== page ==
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The impact of the metabotropic glutamate receptor and other gene family interaction networks on autism.

  • Author(s): Hadley, Dexter;
  • Wu, Zhi-Liang;
  • Kao, Charlly;
  • Kini, Akshata;
  • Mohamed-Hadley, Alisha;
  • Thomas, Kelly;
  • Vazquez, Lyam;
  • Qiu, Haijun;
  • Mentch, Frank;
  • Pellegrino, Renata;
  • Kim, Cecilia;
  • Connolly, John;
  • AGP Consortium;
  • Glessner, Joseph;
  • Hakonarson, Hakon
  • et al.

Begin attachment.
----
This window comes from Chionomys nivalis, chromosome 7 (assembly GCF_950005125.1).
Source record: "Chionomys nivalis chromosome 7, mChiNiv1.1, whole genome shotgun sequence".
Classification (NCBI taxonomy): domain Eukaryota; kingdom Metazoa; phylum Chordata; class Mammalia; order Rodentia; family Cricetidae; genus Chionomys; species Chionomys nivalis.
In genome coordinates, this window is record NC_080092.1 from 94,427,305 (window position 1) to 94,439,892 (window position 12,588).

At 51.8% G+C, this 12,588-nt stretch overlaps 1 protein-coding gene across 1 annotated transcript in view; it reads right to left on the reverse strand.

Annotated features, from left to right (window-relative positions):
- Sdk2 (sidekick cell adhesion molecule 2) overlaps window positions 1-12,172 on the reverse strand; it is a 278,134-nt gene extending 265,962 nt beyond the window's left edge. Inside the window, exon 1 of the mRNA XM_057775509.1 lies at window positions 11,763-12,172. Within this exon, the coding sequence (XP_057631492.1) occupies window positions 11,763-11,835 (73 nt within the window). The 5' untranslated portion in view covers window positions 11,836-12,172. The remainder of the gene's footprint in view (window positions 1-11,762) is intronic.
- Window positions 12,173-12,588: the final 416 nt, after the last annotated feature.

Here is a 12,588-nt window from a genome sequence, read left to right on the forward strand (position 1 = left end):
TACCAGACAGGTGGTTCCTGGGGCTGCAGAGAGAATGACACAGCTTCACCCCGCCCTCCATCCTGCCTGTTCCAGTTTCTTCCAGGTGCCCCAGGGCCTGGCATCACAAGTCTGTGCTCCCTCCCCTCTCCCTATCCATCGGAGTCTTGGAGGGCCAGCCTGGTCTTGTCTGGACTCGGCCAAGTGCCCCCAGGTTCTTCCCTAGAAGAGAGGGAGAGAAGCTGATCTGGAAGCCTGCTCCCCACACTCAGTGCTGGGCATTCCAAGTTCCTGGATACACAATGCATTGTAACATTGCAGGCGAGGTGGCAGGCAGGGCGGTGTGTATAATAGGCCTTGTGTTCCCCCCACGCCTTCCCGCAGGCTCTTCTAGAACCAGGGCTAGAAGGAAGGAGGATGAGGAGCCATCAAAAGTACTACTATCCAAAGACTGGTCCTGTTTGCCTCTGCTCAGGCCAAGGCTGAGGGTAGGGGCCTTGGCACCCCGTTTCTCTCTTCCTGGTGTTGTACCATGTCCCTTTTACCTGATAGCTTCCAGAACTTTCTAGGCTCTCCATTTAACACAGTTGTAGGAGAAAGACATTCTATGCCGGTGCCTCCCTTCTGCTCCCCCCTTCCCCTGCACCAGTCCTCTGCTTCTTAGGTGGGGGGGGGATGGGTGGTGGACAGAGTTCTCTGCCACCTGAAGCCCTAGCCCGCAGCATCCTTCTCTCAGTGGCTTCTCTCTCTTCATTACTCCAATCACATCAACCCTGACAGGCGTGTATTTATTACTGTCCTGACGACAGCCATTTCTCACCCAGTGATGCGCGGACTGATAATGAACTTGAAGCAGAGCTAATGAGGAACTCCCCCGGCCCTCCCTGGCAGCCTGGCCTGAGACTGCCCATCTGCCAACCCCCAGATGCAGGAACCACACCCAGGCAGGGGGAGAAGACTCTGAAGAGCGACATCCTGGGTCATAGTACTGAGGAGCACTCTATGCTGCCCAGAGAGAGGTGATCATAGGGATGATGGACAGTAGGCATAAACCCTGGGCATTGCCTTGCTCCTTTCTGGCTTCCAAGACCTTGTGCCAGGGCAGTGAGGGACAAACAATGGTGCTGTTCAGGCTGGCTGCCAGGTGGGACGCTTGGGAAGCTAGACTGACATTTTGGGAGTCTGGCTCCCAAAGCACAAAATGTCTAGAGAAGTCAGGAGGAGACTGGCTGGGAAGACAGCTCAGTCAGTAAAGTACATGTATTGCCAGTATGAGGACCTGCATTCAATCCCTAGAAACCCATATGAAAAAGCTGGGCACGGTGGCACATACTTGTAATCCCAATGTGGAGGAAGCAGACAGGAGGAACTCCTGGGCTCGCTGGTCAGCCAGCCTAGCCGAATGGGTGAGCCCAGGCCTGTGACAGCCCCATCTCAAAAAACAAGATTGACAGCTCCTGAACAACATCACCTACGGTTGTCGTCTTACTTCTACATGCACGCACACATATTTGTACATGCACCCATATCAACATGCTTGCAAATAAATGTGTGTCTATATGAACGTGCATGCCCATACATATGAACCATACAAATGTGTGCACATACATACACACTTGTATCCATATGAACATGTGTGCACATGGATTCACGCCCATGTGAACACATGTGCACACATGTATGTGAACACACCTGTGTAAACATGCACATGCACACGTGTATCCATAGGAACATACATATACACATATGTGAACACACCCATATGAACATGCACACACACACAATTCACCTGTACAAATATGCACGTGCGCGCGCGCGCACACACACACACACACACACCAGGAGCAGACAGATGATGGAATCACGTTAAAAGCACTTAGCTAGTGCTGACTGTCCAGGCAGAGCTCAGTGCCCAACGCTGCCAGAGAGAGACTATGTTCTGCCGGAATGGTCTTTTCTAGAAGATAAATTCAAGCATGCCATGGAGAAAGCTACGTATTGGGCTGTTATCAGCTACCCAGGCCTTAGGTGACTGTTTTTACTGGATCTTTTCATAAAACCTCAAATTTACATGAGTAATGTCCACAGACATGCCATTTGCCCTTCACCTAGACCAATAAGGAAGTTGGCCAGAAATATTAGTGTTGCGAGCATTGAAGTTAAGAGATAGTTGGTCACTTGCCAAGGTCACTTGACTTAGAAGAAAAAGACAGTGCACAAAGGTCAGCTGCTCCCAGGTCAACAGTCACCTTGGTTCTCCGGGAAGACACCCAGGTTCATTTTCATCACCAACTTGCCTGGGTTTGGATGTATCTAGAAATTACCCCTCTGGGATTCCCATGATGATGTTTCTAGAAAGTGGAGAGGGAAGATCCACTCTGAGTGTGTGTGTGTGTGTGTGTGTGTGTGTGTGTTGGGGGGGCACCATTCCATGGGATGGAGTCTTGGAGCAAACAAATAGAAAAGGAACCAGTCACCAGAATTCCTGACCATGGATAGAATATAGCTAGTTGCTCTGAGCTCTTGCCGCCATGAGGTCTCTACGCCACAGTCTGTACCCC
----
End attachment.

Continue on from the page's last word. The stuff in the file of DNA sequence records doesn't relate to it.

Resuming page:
Although multiple reports show that defective genetic networks underlie the aetiology of autism, few have translated into pharmacotherapeutic opportunities. Since drugs compete with endogenous small molecules for protein binding, many successful drugs target large gene families with multiple drug binding sites. Here we search for defective gene family interaction networks (GFINs) in 6,742 patients with the ASDs relative to 12,544 neurologically normal controls, to find potentially druggable genetic targets. We find significant enrichment of structural defects (P ≤ 2.40E-09, 1.8-fold enrichment) in the metabotropic glutamate receptor (GRM) GFIN, previously observed to impact attention deficit hyperactivity disorder (ADHD) and schizophrenia. Also, the MXD-MYC-MAX network of genes, previously implicated in cancer, is significantly enriched (P ≤ 3.83E-23, 2.5-fold enrichment), as is the calmodulin 1 (CALM1) gene interaction network (P ≤ 4.16E-04, 14.4-fold enrichment), which regulates voltage-independent calcium-activated action potentials at the neuronal synapse. We find that multiple defective gene family interactions underlie autism, presenting new translational opportunities to explore for therapeutic interventions.

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